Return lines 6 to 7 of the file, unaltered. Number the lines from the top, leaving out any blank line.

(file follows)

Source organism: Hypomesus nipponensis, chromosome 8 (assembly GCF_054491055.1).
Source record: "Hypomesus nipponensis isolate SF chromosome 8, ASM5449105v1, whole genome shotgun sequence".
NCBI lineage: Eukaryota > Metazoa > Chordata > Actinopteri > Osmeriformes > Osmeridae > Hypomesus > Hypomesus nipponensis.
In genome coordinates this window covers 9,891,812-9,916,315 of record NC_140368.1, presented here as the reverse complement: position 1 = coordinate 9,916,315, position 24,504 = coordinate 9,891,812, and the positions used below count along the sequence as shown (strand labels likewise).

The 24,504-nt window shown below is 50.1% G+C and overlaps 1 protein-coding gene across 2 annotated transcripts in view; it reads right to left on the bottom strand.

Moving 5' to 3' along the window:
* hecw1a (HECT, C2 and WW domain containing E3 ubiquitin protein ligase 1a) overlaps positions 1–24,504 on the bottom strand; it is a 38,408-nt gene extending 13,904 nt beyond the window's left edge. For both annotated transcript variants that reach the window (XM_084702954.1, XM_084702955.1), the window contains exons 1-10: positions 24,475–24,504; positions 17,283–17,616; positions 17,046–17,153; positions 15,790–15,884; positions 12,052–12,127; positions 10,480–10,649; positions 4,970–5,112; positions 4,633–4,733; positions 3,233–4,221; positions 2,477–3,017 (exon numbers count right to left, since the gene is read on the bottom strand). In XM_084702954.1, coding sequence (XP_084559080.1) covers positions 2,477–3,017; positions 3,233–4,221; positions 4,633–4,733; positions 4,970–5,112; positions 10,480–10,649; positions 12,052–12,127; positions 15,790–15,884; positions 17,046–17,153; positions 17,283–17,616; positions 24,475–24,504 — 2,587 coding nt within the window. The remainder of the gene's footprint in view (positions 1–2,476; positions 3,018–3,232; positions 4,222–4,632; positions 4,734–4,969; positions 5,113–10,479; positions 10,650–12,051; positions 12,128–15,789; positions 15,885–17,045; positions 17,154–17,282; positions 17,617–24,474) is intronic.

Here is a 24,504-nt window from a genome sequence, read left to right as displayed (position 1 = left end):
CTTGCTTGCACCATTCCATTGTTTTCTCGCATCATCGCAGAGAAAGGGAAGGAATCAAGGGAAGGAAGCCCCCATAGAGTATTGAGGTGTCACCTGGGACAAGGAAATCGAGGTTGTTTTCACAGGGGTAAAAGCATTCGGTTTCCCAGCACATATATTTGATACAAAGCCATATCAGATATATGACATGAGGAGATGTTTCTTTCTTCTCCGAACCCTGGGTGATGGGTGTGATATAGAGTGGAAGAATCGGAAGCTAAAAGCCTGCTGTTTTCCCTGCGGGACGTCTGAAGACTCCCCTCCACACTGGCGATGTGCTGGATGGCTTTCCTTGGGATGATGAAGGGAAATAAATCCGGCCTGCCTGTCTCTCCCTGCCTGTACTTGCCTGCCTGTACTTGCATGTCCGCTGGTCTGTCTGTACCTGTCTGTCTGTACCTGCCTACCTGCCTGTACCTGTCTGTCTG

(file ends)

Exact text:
Moving 5' to 3' along the window:
* hecw1a (HECT, C2 and WW domain containing E3 ubiquitin protein ligase 1a) overlaps positions 1–24,504 on the bottom strand; it is a 38,408-nt gene extending 13,904 nt beyond the window's left edge. For both annotated transcript variants that reach the window (XM_084702954.1, XM_084702955.1), the window contains exons 1-10: positions 24,475–24,504; positions 17,283–17,616; positions 17,046–17,153; positions 15,790–15,884; positions 12,052–12,127; positions 10,480–10,649; positions 4,970–5,112; positions 4,633–4,733; positions 3,233–4,221; positions 2,477–3,017 (exon numbers count right to left, since the gene is read on the bottom strand). In XM_084702954.1, coding sequence (XP_084559080.1) covers positions 2,477–3,017; positions 3,233–4,221; positions 4,633–4,733; positions 4,970–5,112; positions 10,480–10,649; positions 12,052–12,127; positions 15,790–15,884; positions 17,046–17,153; positions 17,283–17,616; positions 24,475–24,504 — 2,587 coding nt within the window. The remainder of the gene's footprint in view (positions 1–2,476; positions 3,018–3,232; positions 4,222–4,632; positions 4,734–4,969; positions 5,113–10,479; positions 10,650–12,051; positions 12,128–15,789; positions 15,885–17,045; positions 17,154–17,282; positions 17,617–24,474) is intronic.